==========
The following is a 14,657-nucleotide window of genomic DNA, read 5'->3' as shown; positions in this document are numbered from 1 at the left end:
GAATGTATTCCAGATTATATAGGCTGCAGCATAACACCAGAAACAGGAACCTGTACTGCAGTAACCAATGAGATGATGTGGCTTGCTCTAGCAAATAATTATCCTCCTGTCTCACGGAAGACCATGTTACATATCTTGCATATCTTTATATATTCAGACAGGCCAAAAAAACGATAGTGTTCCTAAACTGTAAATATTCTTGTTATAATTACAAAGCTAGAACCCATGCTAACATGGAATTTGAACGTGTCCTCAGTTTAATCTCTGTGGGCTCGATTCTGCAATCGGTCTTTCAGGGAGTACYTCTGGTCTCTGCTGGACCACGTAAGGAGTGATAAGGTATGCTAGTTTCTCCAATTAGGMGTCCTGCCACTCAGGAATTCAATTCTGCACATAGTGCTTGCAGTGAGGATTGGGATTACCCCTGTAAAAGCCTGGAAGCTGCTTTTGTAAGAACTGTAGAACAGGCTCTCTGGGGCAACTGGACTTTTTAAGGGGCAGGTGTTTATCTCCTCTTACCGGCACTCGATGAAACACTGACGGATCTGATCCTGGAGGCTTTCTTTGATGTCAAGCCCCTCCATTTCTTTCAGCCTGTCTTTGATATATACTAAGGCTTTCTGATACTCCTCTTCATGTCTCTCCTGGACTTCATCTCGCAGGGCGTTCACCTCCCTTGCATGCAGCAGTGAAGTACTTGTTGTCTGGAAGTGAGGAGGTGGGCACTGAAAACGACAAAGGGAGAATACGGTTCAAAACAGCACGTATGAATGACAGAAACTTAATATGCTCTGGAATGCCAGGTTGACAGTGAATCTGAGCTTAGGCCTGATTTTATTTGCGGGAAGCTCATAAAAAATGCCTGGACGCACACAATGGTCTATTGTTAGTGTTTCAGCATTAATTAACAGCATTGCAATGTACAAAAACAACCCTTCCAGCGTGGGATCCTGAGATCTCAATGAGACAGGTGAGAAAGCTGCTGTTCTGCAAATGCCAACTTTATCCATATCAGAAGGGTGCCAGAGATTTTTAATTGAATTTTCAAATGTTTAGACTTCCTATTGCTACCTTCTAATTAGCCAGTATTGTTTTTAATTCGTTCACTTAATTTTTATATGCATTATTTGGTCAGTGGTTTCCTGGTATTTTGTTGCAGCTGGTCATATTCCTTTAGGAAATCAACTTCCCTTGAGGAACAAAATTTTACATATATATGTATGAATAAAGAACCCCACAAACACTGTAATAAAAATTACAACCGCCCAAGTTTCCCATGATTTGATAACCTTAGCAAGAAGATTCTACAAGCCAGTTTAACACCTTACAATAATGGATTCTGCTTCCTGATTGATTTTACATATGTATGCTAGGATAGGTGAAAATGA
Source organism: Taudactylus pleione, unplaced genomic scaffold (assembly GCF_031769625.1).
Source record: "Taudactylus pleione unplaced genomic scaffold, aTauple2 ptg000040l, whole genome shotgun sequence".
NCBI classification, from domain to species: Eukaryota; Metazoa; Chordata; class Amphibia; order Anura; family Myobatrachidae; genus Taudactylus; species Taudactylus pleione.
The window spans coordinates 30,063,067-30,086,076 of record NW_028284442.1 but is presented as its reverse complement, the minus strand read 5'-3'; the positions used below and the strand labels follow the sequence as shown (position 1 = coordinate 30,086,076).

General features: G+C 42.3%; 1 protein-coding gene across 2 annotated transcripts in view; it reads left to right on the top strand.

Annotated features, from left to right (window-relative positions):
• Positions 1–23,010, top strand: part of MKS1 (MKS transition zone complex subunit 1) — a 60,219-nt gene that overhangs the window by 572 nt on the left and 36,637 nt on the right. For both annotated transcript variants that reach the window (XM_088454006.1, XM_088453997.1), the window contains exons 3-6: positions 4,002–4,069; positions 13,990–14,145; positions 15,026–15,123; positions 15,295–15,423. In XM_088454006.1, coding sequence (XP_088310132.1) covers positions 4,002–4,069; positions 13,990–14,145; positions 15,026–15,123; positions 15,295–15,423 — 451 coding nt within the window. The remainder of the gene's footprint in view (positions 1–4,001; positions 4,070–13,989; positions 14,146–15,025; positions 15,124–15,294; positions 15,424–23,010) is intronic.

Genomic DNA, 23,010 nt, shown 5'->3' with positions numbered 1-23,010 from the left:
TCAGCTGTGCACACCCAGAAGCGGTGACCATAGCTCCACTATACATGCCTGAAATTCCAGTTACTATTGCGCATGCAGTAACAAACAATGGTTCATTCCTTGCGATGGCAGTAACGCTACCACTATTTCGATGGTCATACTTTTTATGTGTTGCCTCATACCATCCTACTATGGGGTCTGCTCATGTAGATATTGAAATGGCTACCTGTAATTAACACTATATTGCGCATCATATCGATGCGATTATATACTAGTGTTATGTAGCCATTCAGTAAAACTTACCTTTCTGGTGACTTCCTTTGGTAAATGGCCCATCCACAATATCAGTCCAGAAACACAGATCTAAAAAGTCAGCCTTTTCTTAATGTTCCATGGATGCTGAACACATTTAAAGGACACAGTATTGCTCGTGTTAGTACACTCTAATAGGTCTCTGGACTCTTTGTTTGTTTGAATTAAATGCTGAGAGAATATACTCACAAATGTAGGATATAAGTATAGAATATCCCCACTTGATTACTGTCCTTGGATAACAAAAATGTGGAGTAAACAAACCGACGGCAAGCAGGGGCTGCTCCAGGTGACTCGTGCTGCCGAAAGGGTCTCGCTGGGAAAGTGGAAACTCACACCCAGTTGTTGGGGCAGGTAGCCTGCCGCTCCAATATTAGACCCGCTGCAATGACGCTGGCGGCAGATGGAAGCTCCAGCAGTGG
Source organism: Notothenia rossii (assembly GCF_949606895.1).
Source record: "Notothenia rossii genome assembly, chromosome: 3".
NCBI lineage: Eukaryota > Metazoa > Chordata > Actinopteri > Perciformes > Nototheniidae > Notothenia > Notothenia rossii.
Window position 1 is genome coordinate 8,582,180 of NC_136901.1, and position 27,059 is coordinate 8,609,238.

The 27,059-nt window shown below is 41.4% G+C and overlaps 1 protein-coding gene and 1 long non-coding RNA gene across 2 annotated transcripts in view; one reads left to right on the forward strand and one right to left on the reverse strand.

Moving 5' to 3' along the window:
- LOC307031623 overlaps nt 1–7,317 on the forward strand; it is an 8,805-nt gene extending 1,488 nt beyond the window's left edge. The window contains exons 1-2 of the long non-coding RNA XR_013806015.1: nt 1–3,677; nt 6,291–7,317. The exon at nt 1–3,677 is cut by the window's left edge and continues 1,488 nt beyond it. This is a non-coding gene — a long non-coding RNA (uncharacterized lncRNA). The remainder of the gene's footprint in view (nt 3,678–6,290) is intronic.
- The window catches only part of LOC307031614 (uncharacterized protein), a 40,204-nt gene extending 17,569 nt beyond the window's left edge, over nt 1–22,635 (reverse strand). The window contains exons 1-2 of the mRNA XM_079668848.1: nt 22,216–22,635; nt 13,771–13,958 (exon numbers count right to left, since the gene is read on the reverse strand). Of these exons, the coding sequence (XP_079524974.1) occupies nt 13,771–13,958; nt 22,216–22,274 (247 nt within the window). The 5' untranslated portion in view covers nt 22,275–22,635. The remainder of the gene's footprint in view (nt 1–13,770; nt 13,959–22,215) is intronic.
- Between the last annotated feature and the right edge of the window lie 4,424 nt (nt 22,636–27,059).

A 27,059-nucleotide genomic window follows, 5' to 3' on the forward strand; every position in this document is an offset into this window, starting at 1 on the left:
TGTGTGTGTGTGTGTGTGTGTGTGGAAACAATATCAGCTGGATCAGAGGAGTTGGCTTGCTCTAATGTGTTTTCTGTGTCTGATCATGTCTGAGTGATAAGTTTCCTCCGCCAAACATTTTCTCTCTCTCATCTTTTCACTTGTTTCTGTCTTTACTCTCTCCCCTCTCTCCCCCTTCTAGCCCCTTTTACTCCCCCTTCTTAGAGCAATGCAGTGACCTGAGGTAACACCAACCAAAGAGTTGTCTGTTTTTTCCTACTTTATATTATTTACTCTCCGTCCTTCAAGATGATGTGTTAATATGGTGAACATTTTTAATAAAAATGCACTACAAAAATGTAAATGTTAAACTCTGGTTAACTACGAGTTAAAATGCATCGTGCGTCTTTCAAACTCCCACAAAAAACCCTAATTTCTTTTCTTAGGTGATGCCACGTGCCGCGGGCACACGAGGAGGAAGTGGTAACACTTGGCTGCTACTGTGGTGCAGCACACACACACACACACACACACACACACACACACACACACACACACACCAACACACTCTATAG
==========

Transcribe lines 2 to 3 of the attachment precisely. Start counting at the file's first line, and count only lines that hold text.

GAATGTATTCCAGATTATATAGGCTGCAGCATAACACCAGAAACAGGAACCTGTACTGCAGTAACCAATGAGATGATGTGGCTTGCTCTAGCAAATAATTATCCTCCTGTCTCACGGAAGACCATGTTACATATCTTGCATATCTTTATATATTCAGACAGGCCAAAAAAACGATAGTGTTCCTAAACTGTAAATATTCTTGTTATAATTACAAAGCTAGAACCCATGCTAACATGGAATTTGAACGTGTCCTCAGTTTAATCTCTGTGGGCTCGATTCTGCAATCGGTCTTTCAGGGAGTACYTCTGGTCTCTGCTGGACCACGTAAGGAGTGATAAGGTATGCTAGTTTCTCCAATTAGGMGTCCTGCCACTCAGGAATTCAATTCTGCACATAGTGCTTGCAGTGAGGATTGGGATTACCCCTGTAAAAGCCTGGAAGCTGCTTTTGTAAGAACTGTAGAACAGGCTCTCTGGGGCAACTGGACTTTTTAAGGGGCAGGTGTTTATCTCCTCTTACCGGCACTCGATGAAACACTGACGGATCTGATCCTGGAGGCTTTCTTTGATGTCAAGCCCCTCCATTTCTTTCAGCCTGTCTTTGATATATACTAAGGCTTTCTGATACTCCTCTTCATGTCTCTCCTGGACTTCATCTCGCAGGGCGTTCACCTCCCTTGCATGCAGCAGTGAAGTACTTGTTGTCTGGAAGTGAGGAGGTGGGCACTGAAAACGACAAAGGGAGAATACGGTTCAAAACAGCACGTATGAATGACAGAAACTTAATATGCTCTGGAATGCCAGGTTGACAGTGAATCTGAGCTTAGGCCTGATTTTATTTGCGGGAAGCTCATAAAAAATGCCTGGACGCACACAATGGTCTATTGTTAGTGTTTCAGCATTAATTAACAGCATTGCAATGTACAAAAACAACCCTTCCAGCGTGGGATCCTGAGATCTCAATGAGACAGGTGAGAAAGCTGCTGTTCTGCAAATGCCAACTTTATCCATATCAGAAGGGTGCCAGAGATTTTTAATTGAATTTTCAAATGTTTAGACTTCCTATTGCTACCTTCTAATTAGCCAGTATTGTTTTTAATTCGTTCACTTAATTTTTATATGCATTATTTGGTCAGTGGTTTCCTGGTATTTTGTTGCAGCTGGTCATATTCCTTTAGGAAATCAACTTCCCTTGAGGAACAAAATTTTACATATATATGTATGAATAAAGAACCCCACAAACACTGTAATAAAAATTACAACCGCCCAAGTTTCCCATGATTTGATAACCTTAGCAAGAAGATTCTACAAGCCAGTTTAACACCTTACAATAATGGATTCTGCTTCCTGATTGATTTTACATATGTATGCTAGGATAGGTGAAAATGA
Source organism: Taudactylus pleione, unplaced genomic scaffold (assembly GCF_031769625.1).